Search is broken. Google, Yahoo, Ask, Alta-Vista, and on, and on the list goes.
Hundreds of companies, thousands of individuals. I know why search is broken, and I know what needs to be fixed. Now to figure out the how of fixing.
When you’re looking for information, you search on keywords. Google’s been nice enough to rank results by ‘popularity’ (yeah, it’s called PageRank, and it’s proprietary, but it’s a popularity/relevance ranking). The problem is that you have to know what keywords were used. Some places are nice enough to suggest spelling fixes (it’s not ‘brittany spears’, it’s ‘britney spears’).
But that’s not the issue. The issue is that you don’t know what word, term, or phrase to look for. You have the concept you need to find, like ‘module’. Except you don’t think of that word, you think of ‘chunk’. Bam! You’re out of luck: no author would use the word ‘chunk’ when they mean ‘module’, right?
To fix search, we need to search on not just the keyword, but the concept. In English, you’d use a thesaurus.
So, you’re thinking: “This is easy! I’ll just build a comparator that looks at the keyword and then goes through an index of a thesaurus and finds stuff. And we’ll all be rich!”
Hold it, buster. You missed something. This is a perfectly valid English sentence, and you can figure out what I’m saying, too: “Bring me the cooler cooler cooler from the cooler’s cooler.” Cooler is used five times, with the following meanings (at least): hip, less warm, box to keep things cool, jail cell, big refrigerator.
That’s the problem with trying to fix search. Words can mean far too many things in English. But here’s your big chance to figure out a solution: I’ve told you the problem, and I’ve given you the target.
Now go make it work.
Comments on “i know why search is broken”
Funny you should bring this up, I just had this exact experience while trying to figure out a sticky programming problem. It turns out it’s actually really easy to implement, and there’s even pre-existing Python code for what I wanted. But, I wasted three days of racking my brain to figure it out because I didn’t know what to call it, and therefore all the reference books, sample code, and Google searches in the world didn’t help.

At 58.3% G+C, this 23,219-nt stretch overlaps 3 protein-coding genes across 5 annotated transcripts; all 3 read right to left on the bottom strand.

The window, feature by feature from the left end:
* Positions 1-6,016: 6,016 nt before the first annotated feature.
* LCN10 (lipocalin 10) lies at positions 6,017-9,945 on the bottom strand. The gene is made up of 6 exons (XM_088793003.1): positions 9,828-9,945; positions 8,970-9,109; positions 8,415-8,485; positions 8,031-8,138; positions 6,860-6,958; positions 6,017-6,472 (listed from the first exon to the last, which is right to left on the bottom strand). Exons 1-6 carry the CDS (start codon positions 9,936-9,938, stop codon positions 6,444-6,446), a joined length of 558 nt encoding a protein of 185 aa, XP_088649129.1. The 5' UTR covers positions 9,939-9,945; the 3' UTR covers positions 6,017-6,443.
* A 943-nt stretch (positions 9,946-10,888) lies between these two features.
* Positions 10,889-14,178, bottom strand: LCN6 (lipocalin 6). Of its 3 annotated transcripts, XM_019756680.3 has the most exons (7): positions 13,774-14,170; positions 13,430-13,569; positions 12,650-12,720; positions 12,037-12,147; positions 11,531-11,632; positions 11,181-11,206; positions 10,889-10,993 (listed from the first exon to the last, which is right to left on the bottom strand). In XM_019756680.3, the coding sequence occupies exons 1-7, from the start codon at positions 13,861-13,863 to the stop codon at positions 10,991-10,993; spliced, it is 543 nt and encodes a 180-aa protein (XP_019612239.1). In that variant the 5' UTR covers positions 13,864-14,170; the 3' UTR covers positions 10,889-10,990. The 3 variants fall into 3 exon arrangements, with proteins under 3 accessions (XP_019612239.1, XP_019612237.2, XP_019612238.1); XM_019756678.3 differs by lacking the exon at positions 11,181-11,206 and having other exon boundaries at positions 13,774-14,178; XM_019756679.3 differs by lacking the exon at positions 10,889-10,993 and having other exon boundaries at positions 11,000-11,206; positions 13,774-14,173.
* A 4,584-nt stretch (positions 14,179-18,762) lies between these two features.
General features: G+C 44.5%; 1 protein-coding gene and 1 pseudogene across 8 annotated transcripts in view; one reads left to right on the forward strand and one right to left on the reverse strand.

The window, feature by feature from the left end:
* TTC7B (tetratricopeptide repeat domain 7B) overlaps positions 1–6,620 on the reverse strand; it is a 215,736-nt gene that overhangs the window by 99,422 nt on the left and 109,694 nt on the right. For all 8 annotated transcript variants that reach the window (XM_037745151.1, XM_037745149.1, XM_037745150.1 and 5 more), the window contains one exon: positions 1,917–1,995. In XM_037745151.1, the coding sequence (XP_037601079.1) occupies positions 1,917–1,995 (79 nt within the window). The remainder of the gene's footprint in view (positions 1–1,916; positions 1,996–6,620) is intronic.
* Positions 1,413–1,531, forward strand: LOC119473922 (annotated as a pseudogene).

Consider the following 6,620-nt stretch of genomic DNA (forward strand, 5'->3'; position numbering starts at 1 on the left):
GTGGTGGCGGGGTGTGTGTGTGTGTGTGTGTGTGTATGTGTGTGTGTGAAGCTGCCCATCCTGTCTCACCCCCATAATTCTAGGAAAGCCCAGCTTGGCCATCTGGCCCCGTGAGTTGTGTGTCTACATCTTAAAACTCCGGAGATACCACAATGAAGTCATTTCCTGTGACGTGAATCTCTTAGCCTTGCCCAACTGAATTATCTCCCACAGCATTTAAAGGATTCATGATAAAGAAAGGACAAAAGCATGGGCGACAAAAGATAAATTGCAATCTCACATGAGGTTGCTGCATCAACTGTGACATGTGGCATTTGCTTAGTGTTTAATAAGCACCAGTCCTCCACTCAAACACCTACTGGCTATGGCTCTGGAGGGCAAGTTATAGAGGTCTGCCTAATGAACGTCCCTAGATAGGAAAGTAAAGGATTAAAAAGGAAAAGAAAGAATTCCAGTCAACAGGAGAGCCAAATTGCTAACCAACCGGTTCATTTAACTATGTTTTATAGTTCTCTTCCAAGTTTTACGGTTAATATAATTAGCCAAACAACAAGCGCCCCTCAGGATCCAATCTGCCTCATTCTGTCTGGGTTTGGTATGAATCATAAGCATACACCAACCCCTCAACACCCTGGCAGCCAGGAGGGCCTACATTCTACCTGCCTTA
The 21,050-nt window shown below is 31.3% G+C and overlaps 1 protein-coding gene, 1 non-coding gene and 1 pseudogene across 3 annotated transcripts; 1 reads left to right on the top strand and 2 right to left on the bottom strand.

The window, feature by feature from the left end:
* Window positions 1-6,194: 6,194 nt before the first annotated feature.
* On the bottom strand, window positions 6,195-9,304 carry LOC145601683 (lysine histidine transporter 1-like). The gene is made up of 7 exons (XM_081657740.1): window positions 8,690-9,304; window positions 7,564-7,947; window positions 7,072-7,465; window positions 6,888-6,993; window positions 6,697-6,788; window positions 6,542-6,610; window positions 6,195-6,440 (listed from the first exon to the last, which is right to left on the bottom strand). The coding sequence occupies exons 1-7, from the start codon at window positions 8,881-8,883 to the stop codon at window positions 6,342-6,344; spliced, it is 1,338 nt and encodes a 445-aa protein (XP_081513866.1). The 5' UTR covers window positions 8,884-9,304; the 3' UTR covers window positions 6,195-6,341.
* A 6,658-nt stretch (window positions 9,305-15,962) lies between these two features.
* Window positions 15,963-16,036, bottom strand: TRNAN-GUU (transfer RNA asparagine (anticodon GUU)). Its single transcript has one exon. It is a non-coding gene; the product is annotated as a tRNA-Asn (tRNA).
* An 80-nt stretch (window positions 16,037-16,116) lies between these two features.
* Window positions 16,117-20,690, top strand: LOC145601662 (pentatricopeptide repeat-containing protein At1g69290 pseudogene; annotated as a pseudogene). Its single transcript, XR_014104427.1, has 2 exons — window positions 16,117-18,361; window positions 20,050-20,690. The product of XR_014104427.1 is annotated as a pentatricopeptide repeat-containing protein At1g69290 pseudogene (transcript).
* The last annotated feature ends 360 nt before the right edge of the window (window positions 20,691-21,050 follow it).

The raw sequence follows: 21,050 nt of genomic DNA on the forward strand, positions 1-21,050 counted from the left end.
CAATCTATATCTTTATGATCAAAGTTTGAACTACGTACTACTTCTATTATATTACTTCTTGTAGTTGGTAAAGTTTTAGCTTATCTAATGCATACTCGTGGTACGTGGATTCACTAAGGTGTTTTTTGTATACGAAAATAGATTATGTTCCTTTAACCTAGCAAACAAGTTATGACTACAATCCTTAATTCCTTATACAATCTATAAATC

The interesting thing to me is that it’s not just the wrong search phrases that matters, or the multiple meanings of a word. There’s also things that have very specific names, but they’re not necessarily synonyms for the keywords that you’d use to describe them. A simple example that comes to mind – what if you were looking for a ‘whammy bar’ for a Fender Stratocaster electric guitar. What are the odds that any combination of keywords you’d think to search on would translate to whammy bar / tremolo bar and find you what you wanted?
For that matter, suppose you weren’t familiar with a Fender stratocaster and you were trying to search for one. What would you call it? Without knowing the name ‘stratocaster’, or a whole lot of very specific guitar terminology to describe the appearance, good luck finding that with a search engine. Yet if you called up a guitar shop and described it or showed someone a picture of it, chances are pretty good you could find what you want.
That to me is where search has almost infinite room to grow. Until Google or AskJeeves or whoever can figure out what you *meant* to say and take input from anywhere near as many sources as a human being can, there will always be room for improvement.
Of course, it’s a whole different topic, but there’s also the sticky problem of weeding out the garbage results. As long as there is money to be made by drawing people to your illegitimate/shady site, there’s going to be jerks out there trying to game the search results. On top of that, there’s plenty of times where what you’re searching for brings a whole bunch of useless results. Ever tried searching a computer problem and gotten nothing but 50 pages of “me too!” forum posts? Again, almost infinite room for improvement on the filtering and ranking end. As far as we’ve come, it still seems like the very beginning of the road to me.
Whew, that was probably a bit much for a comment. I’m starting to wonder if I just wrote a comment longer than your blog post 😉
Yeah, methinketh your comment was longer than the post… but that’s ok.
I remember learning about these things called “knowledge systems” in school, and the idea was they were real-language tools where you’d describe what you were looking for in general terms (one at a time), and the system would tree down to what you really wanted. For example: animal, 4 legs, stripes, predator, asia, white – and you’d get to ‘bengal tiger’. Of course, it has to be able to tree from any start point, in any order, and still get there (something like a fully-connected graph, with rules about what to *not* go to next based on the next input history – so, a dynamic splay tree).
I’ve never seen such a system that worked for more than very small, focused apps – and even then, a lot of times it has to give you choices, it can’t take random input.
I agree, This has been a problem for a while. A question I have is, what drives search engines to fix perceived problems in functionality? I think you are correct, antipaucity regarding the tree methodology. I myself have written Elizaesque code in several of my projects to handle just such a problem. The main issue with them was the limit of the scope. I can agree with Jay as to searching for methods to correct relatively simple issues that require hours of my day when, If I had just hacked at it a bit, I would have completed my project in less time than the research. As an aside, I wonder at the complexity of a tree approach since the implementations I have been a part of were truly complex.
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